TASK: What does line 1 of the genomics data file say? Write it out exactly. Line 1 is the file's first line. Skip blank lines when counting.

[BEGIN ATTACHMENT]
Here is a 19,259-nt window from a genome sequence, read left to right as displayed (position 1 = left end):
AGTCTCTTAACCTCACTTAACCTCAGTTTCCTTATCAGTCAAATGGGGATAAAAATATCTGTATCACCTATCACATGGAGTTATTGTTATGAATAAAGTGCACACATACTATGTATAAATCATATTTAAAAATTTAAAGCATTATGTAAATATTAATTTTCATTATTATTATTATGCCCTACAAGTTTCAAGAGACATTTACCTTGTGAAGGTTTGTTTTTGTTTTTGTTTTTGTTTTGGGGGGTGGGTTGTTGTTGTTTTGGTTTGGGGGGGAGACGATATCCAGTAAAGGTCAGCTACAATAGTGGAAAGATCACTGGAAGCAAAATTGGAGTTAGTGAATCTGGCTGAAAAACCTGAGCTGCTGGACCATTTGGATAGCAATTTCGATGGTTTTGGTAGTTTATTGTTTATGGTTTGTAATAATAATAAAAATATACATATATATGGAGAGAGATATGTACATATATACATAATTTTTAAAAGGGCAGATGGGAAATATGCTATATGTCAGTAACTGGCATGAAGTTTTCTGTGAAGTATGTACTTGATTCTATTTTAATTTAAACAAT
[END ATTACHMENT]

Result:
Here is a 19,259-nt window from a genome sequence, read left to right as displayed (position 1 = left end):